The  proper response from republicans would be  just as demanding  after the surge. They must stop pressing for a border poll and look ahead to developments without trying to control them at every stage. This is exactly what unionism got so terribly wrong for half a century of single party government. The prospect is tantalising of a second election that comes near to touching 50% for nationalism, so how could a border poll be denied? It takes mighty judgement to accept that mirror image triumphalism is not appropriate for nationalism even  in this atmosphere of elation and  anticipation.  Monopoly government will never be an option for Sinn Fein  north or south or both. They should remember they will always need partners.

I’m resigned to the charge  that asking for yet more republican patience  as they see it,will seem like the  request a unionist  pleading for mercy and desperate to avoid the inevitable.  But it’s  bigger than that. It’s asking them calmly to consider that although it may seem to them that the republican ducks are lining up nicely  in a row, now is not the time and this is not the way, because unity, if it is to be the  settled will of the people, will not be a happy outcome unless it has a significant margin of appreciation among those who think profoundly differently from them. In short, unionists in the sharpest contrast to nationalists a century ago must be persuaded and that will take time and with no guarantee of success.

This is the hardest of bullets to bite but it is surely the big lesson of history. However if the point is reached when the numbers for unity really are decisive, it will be time to think again. A border poll now, imagined as the beginning of a climactic seven year countdown to unity, would serve only to alienate unionists more, without any real prospect of the result. It is a windup, not a strategy.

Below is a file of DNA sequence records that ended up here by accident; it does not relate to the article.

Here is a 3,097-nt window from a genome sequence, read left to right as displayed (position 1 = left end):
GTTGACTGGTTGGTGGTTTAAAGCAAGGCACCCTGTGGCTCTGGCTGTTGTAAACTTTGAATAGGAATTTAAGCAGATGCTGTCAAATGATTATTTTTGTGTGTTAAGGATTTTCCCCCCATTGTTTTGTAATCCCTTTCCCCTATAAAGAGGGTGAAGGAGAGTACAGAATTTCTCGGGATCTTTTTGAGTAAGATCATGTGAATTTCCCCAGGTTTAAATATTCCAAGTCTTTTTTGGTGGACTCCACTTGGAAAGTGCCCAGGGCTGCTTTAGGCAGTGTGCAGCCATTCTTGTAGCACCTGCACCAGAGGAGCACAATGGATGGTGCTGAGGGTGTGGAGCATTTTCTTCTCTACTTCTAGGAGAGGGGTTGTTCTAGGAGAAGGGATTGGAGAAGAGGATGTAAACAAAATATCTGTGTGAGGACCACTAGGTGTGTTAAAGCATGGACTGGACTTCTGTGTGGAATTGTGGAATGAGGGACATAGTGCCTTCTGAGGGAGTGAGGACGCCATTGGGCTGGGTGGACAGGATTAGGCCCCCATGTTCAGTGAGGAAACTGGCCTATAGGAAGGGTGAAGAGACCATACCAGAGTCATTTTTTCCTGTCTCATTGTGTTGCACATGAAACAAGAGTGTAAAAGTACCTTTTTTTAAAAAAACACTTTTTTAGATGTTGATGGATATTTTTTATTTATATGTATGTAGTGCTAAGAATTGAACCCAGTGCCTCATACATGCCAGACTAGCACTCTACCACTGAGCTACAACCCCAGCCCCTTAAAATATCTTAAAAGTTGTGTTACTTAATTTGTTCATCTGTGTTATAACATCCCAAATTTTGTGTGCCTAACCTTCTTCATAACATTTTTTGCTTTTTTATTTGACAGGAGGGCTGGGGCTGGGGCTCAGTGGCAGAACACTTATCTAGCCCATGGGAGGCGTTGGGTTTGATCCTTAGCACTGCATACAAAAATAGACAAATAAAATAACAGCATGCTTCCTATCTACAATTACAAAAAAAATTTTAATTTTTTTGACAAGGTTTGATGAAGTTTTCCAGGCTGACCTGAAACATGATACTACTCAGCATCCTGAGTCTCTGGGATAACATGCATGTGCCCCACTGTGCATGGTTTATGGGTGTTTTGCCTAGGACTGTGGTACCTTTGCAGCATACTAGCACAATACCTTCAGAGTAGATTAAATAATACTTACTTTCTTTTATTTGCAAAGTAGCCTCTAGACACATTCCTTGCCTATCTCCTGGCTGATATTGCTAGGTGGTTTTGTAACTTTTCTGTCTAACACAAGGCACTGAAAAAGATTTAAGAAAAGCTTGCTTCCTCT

It may take more time for this penny to drop among the the eager and impatient but the  pragmatists of the leadership must  realise that is overreach today.   Sinn Fein must do that difficult thing and  urge restraint from the very  grass roots  who created the surge in order to settle, later perhaps than sooner. Unionists  in turn must realise that  any republican forbearance must be matched by adopting a reasonable version of an agenda  which in no way threatens their position, unless the very fact of last ditch resistance makes it so. It ought to come as a blessed relief to unionists to drop the burden of pretending that it is “our” state any more, when it manifestly has to be shared.

Then from each side we the people who are excluded from this encounter will  need to see the shape of things to come. That is only possible in debate and action in government in the resumed Assembly. On Brexit whatever your outlook,  it is surely obvious that all the institutions of the GFA should be up and running and ready to work together, to exert maximum impact on the outcome. It may well be that the advantages of placing the economic border in the Irish sea outweigh the national symbolism of shifting it.  Unionists should have the self confidence and maturity to support it.

The people can probably navigate the cultural streams better than the politcians whose unfortunate instinct is to weaponise them.

The future is unpredictable and it could be dangerous.  Hopefully  the elation of the Sinn Fein  “victory” will not turn to ugly disillusion and provoke a matching unionist response Or unionist insecurity provokes etc etc.. .  But if they all let it drift too long we may be back to 1969. And we know what happened then.

Former BBC journalist and manager in Belfast, Manchester and London, Editor Spolight; Political Editor BBC NI; Current Affairs Commissioning editor BBC Radio 4; Editor Political and Parliamentary Programmes, BBC Westminster; former London Editor Belfast Telegraph. Hon Senior Research Fellow, The Constitution Unit, Univ Coll. London